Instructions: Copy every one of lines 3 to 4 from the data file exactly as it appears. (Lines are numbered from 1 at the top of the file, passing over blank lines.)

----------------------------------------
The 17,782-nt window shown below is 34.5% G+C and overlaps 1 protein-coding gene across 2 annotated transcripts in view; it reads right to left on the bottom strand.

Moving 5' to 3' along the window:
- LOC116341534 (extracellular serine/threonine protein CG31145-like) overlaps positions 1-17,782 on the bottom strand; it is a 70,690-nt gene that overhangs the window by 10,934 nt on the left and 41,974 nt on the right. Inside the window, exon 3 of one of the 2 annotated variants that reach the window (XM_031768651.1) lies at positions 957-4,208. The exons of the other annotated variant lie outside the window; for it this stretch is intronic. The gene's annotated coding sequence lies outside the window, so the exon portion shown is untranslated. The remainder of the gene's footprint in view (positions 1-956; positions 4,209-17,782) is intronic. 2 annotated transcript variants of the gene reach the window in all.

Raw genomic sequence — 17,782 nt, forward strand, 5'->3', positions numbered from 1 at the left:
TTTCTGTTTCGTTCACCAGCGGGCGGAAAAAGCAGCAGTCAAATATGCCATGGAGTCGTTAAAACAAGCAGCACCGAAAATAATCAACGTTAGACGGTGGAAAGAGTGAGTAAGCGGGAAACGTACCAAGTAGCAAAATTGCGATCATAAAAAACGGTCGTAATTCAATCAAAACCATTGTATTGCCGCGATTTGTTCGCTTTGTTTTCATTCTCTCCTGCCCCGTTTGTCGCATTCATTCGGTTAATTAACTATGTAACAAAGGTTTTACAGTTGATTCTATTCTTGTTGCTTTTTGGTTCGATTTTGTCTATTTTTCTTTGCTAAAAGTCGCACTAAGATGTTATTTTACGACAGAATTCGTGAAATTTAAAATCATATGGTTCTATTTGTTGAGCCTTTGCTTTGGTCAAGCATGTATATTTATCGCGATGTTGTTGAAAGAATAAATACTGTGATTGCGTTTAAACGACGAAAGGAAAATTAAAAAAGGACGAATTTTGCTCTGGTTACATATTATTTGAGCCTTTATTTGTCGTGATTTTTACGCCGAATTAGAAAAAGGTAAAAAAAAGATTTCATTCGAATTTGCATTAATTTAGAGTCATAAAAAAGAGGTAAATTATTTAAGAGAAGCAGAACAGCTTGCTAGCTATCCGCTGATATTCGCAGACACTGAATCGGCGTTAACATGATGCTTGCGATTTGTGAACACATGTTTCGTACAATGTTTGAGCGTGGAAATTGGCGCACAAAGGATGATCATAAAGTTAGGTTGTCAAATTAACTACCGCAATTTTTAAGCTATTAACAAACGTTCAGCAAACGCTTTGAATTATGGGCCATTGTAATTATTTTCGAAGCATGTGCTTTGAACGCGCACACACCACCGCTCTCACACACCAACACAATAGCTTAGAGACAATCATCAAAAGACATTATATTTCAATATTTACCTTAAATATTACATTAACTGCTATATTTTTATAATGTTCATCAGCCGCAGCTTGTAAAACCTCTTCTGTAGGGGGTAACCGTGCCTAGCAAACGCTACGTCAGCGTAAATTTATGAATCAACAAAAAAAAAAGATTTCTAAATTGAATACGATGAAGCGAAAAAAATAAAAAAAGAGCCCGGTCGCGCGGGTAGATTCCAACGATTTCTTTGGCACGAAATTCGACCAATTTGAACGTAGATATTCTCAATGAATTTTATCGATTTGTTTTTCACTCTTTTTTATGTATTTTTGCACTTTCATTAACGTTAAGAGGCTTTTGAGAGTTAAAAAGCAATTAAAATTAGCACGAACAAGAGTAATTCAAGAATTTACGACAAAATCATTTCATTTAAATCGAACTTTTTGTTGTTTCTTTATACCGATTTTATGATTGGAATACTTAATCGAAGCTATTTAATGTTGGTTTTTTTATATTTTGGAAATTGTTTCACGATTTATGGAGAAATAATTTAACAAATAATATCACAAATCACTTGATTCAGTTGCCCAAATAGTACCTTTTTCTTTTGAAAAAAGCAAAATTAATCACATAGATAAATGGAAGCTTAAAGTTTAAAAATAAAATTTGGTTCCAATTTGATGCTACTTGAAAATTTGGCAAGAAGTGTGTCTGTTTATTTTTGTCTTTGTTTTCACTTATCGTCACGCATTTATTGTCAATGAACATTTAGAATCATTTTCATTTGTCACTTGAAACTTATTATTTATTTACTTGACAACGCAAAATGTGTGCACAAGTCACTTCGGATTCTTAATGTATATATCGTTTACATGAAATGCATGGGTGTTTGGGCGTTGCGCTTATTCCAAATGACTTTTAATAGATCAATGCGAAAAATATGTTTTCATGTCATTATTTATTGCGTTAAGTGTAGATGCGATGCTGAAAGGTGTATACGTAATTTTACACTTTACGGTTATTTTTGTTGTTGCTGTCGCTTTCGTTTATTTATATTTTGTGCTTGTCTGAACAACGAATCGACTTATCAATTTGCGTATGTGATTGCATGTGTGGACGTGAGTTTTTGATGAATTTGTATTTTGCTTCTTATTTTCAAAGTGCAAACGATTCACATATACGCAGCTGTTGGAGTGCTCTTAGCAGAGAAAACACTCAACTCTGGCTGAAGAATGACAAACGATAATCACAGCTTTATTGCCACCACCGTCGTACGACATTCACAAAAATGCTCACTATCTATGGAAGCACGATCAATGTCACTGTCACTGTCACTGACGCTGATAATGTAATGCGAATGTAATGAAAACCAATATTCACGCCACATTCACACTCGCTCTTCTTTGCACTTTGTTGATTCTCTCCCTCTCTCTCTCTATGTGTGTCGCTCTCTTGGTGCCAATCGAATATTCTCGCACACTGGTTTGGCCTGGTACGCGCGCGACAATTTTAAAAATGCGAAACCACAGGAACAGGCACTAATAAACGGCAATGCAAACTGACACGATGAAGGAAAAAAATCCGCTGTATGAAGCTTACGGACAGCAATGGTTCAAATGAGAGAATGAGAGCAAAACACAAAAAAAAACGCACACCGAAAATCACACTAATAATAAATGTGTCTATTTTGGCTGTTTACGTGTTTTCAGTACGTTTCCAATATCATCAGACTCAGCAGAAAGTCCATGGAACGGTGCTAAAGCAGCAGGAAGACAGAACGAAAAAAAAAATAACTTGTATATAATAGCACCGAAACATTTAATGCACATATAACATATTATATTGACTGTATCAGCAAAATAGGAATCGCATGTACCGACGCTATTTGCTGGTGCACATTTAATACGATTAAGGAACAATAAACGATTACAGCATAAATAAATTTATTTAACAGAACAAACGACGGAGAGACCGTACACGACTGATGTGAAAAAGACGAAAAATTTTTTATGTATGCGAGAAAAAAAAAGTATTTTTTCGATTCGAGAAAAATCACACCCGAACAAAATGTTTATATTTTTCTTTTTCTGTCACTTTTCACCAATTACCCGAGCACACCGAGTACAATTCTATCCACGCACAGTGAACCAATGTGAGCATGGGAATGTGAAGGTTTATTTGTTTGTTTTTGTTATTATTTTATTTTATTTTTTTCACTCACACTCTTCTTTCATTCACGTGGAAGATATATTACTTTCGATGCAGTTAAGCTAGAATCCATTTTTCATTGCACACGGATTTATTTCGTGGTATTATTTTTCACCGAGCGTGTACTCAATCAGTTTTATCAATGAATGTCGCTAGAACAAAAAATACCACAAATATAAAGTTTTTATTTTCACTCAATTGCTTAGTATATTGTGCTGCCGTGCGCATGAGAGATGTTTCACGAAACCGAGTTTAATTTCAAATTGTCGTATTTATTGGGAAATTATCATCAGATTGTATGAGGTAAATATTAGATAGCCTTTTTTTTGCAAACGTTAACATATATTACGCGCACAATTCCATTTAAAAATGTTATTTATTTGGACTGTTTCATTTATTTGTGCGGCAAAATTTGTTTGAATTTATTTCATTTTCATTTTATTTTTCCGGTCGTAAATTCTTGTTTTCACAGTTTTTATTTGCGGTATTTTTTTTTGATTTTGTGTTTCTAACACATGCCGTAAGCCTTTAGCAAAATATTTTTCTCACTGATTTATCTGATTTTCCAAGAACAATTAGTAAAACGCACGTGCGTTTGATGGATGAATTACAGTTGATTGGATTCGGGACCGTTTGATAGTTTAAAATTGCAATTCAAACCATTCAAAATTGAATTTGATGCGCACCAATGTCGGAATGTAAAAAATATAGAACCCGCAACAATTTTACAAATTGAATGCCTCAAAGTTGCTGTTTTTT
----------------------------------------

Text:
- LOC116341534 (extracellular serine/threonine protein CG31145-like) overlaps positions 1-17,782 on the bottom strand; it is a 70,690-nt gene that overhangs the window by 10,934 nt on the left and 41,974 nt on the right. Inside the window, exon 3 of one of the 2 annotated variants that reach the window (XM_031768651.1) lies at positions 957-4,208. The exons of the other annotated variant lie outside the window; for it this stretch is intronic. The gene's annotated coding sequence lies outside the window, so the exon portion shown is untranslated. The remainder of the gene's footprint in view (positions 1-956; positions 4,209-17,782) is intronic. 2 annotated transcript variants of the gene reach the window in all.

Raw genomic sequence — 17,782 nt, forward strand, 5'->3', positions numbered from 1 at the left: